26. It is evident from the aforesaid correspondence that Rule 16 of the General Rules (Criminal) does not lay down any specific procedure for service by the High Court. However, this Court has always forwarded the warrants of arrest in all the cases to the Foreign Ministry of the Government of India through the State of Uttar Pradesh.

27. We fail to understand under what circumstances, merely on misconception and surmises and conjectures, the criminal contempt petition has been filed. It appears that because of the frustration, the petitioner has lost the reason to differentiate in right and wrong. It appears that being the victim of alleged offence under Section 494, I.P.C., petitioner has become so much frustrated and disgusted as her dreams of happy married life could not be true, after her husband solemnized alleged second marriage that she had not spared any person from making scandalous allegations right from the trial Court, the District Judge and the officers of the Registry, without any sense of responsibility. The conduct of the petitioner is reprehensible and is censured. We are not taking serious view of the matter as petitioner has already suffered a lot because of the nature consequence of alleged bigamy and ill advice of her counsel(s).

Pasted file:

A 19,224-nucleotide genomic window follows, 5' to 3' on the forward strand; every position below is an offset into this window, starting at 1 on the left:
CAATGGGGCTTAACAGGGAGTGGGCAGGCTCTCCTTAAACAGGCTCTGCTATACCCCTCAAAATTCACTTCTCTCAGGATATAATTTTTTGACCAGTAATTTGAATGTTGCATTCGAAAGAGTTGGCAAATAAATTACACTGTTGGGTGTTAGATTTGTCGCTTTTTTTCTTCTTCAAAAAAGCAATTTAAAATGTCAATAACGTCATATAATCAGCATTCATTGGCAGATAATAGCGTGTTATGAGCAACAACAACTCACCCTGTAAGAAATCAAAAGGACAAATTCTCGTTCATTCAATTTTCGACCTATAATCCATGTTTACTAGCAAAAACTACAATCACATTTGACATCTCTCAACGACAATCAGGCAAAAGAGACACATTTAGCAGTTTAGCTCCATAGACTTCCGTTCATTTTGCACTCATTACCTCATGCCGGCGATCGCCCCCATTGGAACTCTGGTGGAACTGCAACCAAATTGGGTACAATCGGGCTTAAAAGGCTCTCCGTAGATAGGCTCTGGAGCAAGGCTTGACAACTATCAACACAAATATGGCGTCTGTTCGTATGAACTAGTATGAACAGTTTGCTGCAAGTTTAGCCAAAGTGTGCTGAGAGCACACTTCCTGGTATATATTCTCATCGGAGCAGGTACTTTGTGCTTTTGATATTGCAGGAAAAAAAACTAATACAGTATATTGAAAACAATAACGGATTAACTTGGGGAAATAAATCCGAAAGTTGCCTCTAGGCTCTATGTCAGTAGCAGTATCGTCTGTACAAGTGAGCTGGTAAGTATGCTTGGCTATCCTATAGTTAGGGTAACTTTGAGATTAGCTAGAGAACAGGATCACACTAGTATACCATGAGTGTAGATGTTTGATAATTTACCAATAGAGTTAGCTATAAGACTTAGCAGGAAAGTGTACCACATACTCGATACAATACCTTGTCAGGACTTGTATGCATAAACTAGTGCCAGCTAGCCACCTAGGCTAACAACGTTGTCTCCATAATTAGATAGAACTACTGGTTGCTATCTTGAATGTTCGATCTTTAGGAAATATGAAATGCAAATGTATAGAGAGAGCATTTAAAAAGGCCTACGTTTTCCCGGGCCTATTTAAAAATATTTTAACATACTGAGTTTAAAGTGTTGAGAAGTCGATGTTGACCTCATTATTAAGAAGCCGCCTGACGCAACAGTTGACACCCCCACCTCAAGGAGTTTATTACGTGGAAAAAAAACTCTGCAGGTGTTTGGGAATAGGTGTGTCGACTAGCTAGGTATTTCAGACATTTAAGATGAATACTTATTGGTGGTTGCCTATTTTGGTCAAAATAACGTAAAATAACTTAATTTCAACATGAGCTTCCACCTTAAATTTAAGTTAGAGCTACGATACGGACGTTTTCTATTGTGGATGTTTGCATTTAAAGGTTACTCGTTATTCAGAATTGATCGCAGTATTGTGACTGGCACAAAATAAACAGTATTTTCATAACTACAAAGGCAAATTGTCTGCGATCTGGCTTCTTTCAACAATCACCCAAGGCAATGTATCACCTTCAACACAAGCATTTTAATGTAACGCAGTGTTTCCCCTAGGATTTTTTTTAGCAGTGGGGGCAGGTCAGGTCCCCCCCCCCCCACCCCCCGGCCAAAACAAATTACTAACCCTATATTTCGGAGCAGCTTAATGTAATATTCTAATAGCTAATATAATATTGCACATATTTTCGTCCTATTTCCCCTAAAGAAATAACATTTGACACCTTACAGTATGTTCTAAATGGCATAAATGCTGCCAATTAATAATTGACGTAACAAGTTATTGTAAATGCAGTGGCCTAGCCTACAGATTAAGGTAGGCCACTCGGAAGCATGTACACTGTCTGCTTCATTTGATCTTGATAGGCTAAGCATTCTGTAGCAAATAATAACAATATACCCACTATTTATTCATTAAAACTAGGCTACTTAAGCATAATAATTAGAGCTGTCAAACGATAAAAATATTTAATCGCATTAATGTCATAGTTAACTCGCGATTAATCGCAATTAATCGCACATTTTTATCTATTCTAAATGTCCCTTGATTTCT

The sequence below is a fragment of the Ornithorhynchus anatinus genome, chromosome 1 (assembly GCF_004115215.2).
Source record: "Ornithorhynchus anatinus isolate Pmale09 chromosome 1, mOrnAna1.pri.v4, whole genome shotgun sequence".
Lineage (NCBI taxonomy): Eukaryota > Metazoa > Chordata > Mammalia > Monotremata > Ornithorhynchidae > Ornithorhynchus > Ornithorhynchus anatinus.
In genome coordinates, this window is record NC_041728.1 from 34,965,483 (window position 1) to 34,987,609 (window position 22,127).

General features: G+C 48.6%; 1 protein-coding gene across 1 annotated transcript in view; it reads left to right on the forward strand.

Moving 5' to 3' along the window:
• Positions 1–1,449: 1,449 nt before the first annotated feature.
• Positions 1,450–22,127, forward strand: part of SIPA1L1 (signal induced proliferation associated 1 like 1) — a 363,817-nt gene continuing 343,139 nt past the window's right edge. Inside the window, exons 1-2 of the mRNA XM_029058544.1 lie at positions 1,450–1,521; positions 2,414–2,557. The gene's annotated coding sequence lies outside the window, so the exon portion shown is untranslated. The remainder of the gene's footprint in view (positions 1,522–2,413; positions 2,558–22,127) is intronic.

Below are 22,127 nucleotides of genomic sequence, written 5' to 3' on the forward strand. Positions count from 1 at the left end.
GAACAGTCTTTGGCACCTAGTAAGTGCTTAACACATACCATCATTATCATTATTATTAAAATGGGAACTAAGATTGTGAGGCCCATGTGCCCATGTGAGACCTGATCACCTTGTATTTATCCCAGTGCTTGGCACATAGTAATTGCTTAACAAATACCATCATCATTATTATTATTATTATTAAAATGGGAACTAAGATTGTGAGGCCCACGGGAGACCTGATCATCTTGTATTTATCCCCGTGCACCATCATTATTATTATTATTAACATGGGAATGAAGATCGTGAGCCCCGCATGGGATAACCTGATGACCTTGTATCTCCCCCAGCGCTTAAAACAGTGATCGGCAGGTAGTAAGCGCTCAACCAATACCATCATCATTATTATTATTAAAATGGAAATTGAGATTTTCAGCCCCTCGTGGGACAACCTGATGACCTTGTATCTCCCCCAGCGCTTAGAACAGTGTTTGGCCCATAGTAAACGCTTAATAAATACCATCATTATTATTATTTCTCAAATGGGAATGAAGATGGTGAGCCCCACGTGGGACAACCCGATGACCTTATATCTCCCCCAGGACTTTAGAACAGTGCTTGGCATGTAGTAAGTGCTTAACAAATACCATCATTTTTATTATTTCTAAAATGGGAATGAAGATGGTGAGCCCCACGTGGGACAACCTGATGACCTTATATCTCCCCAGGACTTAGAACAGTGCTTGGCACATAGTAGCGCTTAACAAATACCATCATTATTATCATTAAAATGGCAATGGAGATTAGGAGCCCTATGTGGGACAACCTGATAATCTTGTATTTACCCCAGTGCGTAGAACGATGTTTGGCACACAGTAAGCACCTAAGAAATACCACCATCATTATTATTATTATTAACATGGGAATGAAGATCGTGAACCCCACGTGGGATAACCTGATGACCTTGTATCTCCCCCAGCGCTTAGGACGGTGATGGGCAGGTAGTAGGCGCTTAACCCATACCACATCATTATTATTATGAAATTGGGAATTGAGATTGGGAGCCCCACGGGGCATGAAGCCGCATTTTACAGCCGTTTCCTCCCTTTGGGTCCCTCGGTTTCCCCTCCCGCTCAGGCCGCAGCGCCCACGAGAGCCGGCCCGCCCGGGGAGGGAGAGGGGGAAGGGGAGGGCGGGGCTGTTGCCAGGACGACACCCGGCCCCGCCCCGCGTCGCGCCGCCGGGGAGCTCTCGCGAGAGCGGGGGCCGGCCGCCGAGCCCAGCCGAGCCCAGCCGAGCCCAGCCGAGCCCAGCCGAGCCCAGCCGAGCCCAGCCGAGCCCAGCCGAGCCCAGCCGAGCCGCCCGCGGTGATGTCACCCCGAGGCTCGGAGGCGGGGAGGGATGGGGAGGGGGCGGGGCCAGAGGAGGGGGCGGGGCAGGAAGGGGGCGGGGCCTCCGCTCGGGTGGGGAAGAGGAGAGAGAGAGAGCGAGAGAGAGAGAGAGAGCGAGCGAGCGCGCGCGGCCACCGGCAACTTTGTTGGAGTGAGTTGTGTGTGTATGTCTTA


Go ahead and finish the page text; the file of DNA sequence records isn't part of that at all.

28. The petitioner tried her best to serve the accused persons but could not succeed. She filed a Writ Petition No, 7951 of 2003, which was dismissed as withdrawn, as not being maintainable. Petitioner subsequently, filed the Petition No. 813 of 2004 under Section 482, Cr.P.C., wherein also she could not succeed. As she failed to get the redressal of her grievance anywhere, she has approached this Court by filing this Contempt Petition.

20. In view of the above, we do not find I any force in the petition. It is, accordingly, dismissed. However, the trial Court is requested to seek extradition of the said accused persons.

30. The Registrar General, may send the certified copy of the judgment and order along with the photo copies of the letters received by the Foreign Ministry of the Government of India. The only remedy to secure their presence is moving for extradition by the investigating agency/Court and the warrant of arrest cannot be executed in view of the provisions of Indo-US Extradition Treaty, 1999, may also be sent to him forthwith.